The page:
CLEARFIELD – Recognizing the 22 people killed in work zones statewide last year, acting PennDOT Secretary Barry J. Schoch, P.E., joined other state officials and local public utility providers to mark the start of National Work Zone Awareness Week, which runs through April 8.
“Work Zone Awareness Week is observed each year to draw motorists’ attention to construction and utility workers who are out on Pennsylvania’s roadways,” said PennDOT D-2 Executive Kevin Klein. “Motorists should be aware there are municipal workers and private contractors whose ‘office’ is on Pennsylvania’s highways, and we ask that they drive cautiously in work zones so we can all get home safely.”
Ron Keim, assistant district executive for maintenance, commented on the death of a D-2 flagger that occurred last year.
“We had a worker in McKean County tragically hit by an inattentive motorist.”
Keim was referring to Jack Griffin, who was working as a flagger at the time of the accident.
“We can’s stress too much to the motoring public to be aware,” said Kleim. He noted that PennDOT workers are constrantly training to increase their awareness as well as improve workzone safety.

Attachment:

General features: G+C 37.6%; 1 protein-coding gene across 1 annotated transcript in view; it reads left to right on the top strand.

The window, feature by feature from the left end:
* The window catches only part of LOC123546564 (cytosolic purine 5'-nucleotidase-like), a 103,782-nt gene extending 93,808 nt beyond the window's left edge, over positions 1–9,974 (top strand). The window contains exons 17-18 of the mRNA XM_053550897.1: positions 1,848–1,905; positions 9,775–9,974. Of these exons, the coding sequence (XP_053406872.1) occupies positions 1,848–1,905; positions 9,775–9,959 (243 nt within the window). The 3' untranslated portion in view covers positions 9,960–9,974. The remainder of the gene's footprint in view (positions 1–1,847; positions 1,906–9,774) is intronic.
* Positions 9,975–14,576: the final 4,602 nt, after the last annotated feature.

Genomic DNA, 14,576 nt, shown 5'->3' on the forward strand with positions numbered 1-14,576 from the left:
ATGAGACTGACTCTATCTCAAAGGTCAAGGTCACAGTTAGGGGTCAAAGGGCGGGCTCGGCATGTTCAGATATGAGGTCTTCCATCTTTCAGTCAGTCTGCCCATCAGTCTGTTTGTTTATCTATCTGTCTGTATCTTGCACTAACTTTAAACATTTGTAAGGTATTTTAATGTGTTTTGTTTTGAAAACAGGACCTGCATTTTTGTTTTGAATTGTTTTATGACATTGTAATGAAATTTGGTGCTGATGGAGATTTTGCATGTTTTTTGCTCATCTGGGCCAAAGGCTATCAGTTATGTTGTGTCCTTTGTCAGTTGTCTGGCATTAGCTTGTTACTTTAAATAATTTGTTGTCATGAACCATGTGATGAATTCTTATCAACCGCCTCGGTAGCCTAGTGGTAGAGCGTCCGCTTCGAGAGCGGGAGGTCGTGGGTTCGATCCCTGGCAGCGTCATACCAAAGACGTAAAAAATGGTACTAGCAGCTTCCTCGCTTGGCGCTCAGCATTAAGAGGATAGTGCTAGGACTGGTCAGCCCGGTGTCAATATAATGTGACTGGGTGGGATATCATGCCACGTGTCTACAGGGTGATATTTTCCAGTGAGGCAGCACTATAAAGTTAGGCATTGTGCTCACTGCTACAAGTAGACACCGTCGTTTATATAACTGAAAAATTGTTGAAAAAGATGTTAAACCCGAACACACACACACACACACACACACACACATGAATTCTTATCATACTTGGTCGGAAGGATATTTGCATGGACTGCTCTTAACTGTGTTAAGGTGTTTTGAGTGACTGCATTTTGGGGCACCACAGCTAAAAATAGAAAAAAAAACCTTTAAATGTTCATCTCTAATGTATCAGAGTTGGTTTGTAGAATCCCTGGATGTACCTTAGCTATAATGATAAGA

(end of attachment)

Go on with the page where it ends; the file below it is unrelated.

Donna Figula, D-2 maintenance manager, introduced the new flagger paddles that will be used in the field. The stop/slow signs feature highly visible, strobing LED lights on both sides to increase flaggers’ visibility to motorists. Each of the nine counties in D-2 will receive two sets of the new paddles.
“We stress safety in the workzone,” said Figula.
According to PennDOT data, the 22 people killed in work zones last year included four workers: three PennDOT employees and one contractor. Three of those worker deaths were caused by a vehicle entering the work zone. Since 1970, 82 PennDOT employees have been killed in the line of duty.
In 2010, there were 1,884 crashes in work zones, a dramatic increase from the 1,519 crashes in 2009 and the most in any of the past five years. Over the five-year period, there were 8,302 work-zone crashes and 114 fatalities.